Greening the Food Desert
Resurrection House Baptist Church is in a Southside Chicago neighborhood that has no grocery store, no farmer's market, and no fresh produce. In fact, some 600-thousand people in Chicago, as in many inner cities, find only junk food and soft drinks at a few mom-and-pop stands. Without automobiles, grocery-shopping trips are nearly impossible for many residents.
That's why Resurrection House recently added a farmer's market to their offerings of hot meals and bagged staples.
"We wanted people to have the experience of choosing their own tomatoes and onions and cucumbers," says pastor Marcus Randles, who purchased the vegetables wholesale and added them to the regular supplies of pasta, bread, and canned goods the church distributes. "Most people don't know what it's like to have no fresh foods, and no way to get them," Randles says.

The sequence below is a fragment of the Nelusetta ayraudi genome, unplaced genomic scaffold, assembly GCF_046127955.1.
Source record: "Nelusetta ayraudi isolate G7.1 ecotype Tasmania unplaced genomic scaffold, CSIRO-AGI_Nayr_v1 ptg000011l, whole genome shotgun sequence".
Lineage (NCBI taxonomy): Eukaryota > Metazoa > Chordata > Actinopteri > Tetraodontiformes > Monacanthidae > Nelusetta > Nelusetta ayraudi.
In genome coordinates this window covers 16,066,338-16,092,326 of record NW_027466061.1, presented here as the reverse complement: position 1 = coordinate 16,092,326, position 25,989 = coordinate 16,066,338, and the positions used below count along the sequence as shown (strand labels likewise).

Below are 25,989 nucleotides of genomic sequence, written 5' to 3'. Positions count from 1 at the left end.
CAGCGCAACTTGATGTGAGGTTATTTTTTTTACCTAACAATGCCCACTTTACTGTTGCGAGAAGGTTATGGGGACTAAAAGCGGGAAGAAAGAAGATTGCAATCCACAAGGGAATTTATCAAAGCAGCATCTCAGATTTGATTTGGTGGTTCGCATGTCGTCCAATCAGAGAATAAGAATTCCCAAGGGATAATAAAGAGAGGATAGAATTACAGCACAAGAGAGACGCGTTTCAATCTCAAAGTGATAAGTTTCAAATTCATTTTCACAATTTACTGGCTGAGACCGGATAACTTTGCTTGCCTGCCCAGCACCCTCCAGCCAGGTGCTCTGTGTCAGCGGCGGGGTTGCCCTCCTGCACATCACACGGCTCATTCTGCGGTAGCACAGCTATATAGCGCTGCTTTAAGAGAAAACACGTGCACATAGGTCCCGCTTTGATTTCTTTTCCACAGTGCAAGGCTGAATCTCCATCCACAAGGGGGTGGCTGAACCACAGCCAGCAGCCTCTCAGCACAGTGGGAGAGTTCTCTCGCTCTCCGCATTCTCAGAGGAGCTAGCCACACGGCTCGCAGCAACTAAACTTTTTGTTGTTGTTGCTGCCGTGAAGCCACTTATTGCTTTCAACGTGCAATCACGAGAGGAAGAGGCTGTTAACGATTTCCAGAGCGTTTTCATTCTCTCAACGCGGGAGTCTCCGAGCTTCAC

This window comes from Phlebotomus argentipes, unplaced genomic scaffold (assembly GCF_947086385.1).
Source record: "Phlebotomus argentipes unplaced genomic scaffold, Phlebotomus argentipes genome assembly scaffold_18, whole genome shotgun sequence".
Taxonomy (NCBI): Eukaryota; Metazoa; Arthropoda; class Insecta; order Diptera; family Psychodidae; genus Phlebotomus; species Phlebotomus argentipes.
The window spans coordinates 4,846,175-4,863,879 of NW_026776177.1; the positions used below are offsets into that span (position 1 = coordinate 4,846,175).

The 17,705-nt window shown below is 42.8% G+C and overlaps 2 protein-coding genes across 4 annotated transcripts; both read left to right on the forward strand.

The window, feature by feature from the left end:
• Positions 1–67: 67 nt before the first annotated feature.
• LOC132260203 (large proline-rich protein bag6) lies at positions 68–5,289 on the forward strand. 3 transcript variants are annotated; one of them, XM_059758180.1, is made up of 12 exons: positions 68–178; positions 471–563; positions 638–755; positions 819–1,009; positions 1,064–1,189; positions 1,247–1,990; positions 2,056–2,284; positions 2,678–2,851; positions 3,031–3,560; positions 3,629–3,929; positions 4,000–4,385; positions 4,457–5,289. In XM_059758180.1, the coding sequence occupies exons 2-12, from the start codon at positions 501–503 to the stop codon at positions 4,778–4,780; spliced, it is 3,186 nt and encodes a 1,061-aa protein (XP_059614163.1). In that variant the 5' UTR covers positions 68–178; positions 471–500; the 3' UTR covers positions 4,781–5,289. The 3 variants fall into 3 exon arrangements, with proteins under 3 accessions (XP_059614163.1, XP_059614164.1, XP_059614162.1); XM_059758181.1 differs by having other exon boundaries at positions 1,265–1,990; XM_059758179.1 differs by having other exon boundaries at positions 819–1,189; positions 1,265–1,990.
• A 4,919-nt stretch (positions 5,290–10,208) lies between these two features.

When the ministry team started bagging the veggies, Randles stopped them. "Give people a bag and let them pick what they want," he told the workers.
Bringing greens to the food desert is a growing ministry opportunity. Some urban food banks, inner-city pharmacies, and grocery-delivery services are making fresh produce a priority. But many churches with food pantries balk at handling fresh produce, because of transportation and spoilage issues. Randles is one local pastor taking on the cause. He is recruiting regional growers to share their surplus for their next free farmer's market, like Second Harvest on a local scale.
"We share the gospel with the people who come," he says, "but first we give them good food and show respect for their physical needs."